Hong was referring to a lower court’s order in Yiwu. But since early this month, the case has been taken up by a higher court in Jinhua, which reserved its order on the duo’s plea that they were only employees of a company which owed dues to the tune of over a million RMB (USD 1.58 lakh) to the local businessmen.

Raheja said that though they were earlier accused of owing 10 million RMB, the court document only says over a million RMB.

The Indian consulate in Shanghai said they had to arrange a lawyer with the great difficulty as no advocate in the city was willing to take up the duo’s case.

Besides funding their lodging, food and medical expenses for a month, the consulate sent its officials to be present in the court.

A diplomat, S Balachandran, was manhandled when he tried to seek their release in Yiwu court in January.

Indian officials here also met the Chinese Foreign Ministry officials and appealed to them to permit the two to go home as they can return any time the court wants them.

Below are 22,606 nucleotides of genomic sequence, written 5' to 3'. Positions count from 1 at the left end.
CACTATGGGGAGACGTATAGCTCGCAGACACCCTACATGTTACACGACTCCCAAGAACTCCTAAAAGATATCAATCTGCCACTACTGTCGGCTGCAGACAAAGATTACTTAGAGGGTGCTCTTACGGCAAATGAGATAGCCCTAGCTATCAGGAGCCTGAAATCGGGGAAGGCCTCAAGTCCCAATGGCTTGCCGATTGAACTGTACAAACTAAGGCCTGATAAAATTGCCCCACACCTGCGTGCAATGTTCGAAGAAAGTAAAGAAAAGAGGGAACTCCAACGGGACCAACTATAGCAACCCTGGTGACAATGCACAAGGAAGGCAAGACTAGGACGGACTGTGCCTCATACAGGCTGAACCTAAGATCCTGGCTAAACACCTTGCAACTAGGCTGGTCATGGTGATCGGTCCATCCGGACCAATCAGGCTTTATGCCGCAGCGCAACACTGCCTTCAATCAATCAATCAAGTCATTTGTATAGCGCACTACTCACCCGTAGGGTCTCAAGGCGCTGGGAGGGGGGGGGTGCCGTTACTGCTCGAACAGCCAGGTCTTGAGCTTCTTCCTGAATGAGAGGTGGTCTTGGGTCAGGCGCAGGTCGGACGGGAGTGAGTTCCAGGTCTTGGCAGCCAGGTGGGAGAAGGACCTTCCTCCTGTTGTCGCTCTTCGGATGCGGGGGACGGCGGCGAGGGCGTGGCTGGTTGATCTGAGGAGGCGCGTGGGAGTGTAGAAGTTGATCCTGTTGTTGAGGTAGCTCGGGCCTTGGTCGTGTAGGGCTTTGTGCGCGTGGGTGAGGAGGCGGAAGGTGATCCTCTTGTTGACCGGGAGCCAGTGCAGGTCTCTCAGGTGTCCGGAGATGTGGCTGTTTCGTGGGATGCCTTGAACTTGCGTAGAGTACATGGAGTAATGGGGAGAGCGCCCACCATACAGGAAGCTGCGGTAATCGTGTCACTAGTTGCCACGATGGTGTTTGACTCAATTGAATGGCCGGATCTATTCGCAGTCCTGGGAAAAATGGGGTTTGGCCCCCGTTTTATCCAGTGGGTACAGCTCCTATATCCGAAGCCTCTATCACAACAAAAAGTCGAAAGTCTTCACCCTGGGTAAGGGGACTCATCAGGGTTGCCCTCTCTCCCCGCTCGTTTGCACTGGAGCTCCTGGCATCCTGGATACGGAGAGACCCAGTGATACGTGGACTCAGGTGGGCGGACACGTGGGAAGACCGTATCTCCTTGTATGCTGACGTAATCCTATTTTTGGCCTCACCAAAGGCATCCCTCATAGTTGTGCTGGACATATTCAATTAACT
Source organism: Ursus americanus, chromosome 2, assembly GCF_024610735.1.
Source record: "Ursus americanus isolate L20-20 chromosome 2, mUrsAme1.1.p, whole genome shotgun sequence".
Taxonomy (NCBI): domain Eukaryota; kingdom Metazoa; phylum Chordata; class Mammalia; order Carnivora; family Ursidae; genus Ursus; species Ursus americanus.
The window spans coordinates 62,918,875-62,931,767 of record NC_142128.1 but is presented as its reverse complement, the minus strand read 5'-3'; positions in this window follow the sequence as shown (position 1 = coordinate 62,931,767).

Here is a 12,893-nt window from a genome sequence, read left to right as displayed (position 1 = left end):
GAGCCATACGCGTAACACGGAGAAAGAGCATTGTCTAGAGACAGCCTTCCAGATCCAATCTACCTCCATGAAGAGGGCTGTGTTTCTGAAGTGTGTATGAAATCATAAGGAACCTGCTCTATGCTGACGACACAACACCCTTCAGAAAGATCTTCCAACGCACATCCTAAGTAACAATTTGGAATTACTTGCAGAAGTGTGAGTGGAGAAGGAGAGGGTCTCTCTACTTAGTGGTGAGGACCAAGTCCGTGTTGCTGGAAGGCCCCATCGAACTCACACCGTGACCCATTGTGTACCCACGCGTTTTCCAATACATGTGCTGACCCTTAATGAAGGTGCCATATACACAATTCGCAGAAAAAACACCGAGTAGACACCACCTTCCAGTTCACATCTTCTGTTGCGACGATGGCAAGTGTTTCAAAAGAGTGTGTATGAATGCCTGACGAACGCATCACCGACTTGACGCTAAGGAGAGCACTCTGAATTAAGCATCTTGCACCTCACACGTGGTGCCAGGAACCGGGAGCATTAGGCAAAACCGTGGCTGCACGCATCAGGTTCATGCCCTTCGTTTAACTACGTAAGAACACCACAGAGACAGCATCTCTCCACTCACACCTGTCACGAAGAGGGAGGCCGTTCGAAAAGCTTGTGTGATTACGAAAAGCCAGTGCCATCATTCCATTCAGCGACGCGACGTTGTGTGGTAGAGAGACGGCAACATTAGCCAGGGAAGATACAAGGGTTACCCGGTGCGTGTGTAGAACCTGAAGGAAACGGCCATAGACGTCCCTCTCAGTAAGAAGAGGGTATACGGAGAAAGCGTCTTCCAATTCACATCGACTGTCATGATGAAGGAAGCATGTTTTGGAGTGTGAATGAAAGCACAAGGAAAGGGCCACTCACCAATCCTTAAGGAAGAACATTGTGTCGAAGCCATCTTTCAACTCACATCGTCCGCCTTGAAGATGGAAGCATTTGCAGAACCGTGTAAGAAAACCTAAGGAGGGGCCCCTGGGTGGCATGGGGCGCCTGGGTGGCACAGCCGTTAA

So far the consulate has spent 43600 RMB (about USD 7000) on the case and now stopped the payment saying that they have no provision to continue to pay their expenses. They want USD 128 per day for maintenance.

Meanwhile, the two are on hunger strike since yesterday, a day after they were thrown out of the hotel where they were staying due to pending bills, and sent e-mails to media threatening to commit suicide one after another in a week if they were not sent back home.

The Indian consulate today arranged to get their passports back from the hotel and send them to Yiwu to renew their visas, sources at the embassy here said.